# Pipeline

The walk calculation in OSRD is a 4-step process, each using the envelopes system:

- Construction of the most restrictive speed profile
- Addition of the different braking curves
- Adding the different acceleration curves and checking the constant speed curves
- Application of allowance(s)

### Calculation of the Most Restricted Speed Profile (MRSP)

A first envelope is calculated at the beginning of the simulation by grouping all static velocity limits:

- maximum line speed
- maximum speed of rolling stock
- temporary speed limits (e.g. in case of works on a line)
- speed limits by train category
- speed limits according to train load
- speed limits corresponding to signposts

The length of the train is also taken into account to ensure that the train does not accelerate until its tail leaves the slowest speed zone. An offset is then applied to the red dashed curve. The resulting envelope (black curve) is called the **Most Restricted Speed Profile (MRSP)**. It is on this envelope that the following steps will be calculated.

The red dotted line represents the maximum permitted speed depending on the position. The black line represents the MRSP where the train length has been taken into account.

It should be noted that the different envelopeParts composing the MRSP are input data, so they do not correspond to curves with a physical reality.

### Calculation of the Max Speed Profile

Starting from the MRSP, all braking curves are calculated using the overlay system (see here for more details on overlays), i.e. by creating envelopeParts which will be more restrictive than the MRSP. The resulting curve is called **Max Speed Profile**. This is the maximum speed envelope of the train, taking into account its braking capabilities.

Since braking curves have an imposed end point and the braking equation has no analytical solution, it is impossible to predict their starting point. The braking curves are therefore calculated backwards from their target point, i.e. the point in space where a certain speed limit is imposed (finite target speed) or the stopping point (zero target speed).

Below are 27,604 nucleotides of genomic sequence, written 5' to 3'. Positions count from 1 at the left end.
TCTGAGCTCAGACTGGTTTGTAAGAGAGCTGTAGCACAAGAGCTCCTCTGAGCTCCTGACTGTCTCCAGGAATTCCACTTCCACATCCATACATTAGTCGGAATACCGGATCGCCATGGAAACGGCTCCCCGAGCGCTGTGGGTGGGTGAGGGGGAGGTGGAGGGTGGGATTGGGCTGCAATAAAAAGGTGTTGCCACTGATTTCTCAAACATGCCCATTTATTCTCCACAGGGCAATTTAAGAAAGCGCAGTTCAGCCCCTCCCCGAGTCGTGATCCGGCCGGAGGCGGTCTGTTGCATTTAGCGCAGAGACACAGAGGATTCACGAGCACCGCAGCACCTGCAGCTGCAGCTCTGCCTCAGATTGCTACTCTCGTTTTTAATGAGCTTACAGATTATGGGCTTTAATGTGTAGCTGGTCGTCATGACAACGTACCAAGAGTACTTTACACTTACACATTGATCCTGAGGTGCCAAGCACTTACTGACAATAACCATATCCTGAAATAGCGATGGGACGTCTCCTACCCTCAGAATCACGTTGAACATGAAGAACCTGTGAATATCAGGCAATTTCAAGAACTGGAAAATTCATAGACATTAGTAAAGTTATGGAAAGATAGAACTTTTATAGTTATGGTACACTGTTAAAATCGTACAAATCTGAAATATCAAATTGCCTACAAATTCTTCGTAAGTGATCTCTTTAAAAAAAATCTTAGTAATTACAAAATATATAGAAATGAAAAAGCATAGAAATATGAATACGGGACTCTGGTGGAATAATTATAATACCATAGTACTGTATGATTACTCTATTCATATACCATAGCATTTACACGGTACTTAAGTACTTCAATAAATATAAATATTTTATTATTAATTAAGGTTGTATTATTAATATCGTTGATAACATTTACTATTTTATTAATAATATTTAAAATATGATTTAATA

For historical reasons in hourly production, braking curves are calculated at SNCF with a fixed deceleration, the so-called hourly deceleration (typically ~0.5m/s²) without taking into account the other forces. This method has therefore also been implemented in OSRD, allowing the calculation of braking in two different ways: with this hourly rate or with a braking force that is simply added to the other forces.

### Calculation of the Max Effort Profile

For each point corresponding to an increase in speed in the MRSP or at the end of a stop braking curve, an acceleration curve is calculated. The acceleration curves are calculated taking into account all active forces (traction force, driving resistance, weight) and therefore have a physical meaning.

For envelopeParts whose physical meaning has not yet been verified (which at this stage are the constant speed running phases, always coming from the MRSP), a new integration of the equations of motion is performed. This last calculation is necessary to take into account possible speed stalls in case the train is physically unable to hold its speed, typically in the presence of steep ramps (see this example).

The envelope that results from the addition of the acceleration curves and the verification of the speed plates is called the **Max Effort Profile**.

At this stage, the resulting envelope is continuous and has a physical meaning from start to finish. The train accelerates to the maximum, runs as fast as possible according to the different speed limits and driving capabilities, and brakes to the maximum. The resulting travel calculation is called the **basic running time**. It corresponds to the fastest possible route for the given rolling stock on the given route.

### Application of allowance(s)

After the calculation of the basic run (corresponding to the Max Effort Profile in OSRD), it is possible to apply allowances. Allowances are additions of extra time to the train’s journey. They are used to allow the train to catch up if necessary or for other operational purposes (more details on allowances here).

A new **Allowances** envelope is therefore calculated using overlays to distribute the allowance requested by the user over the maximum effort envelope calculated previously.

In the OSRD running calculation it is possible to distribute the allowances in a linear way, by lowering all speeds by a certain factor, or in an economic way, i.e. by minimising the energy consumption during the train run.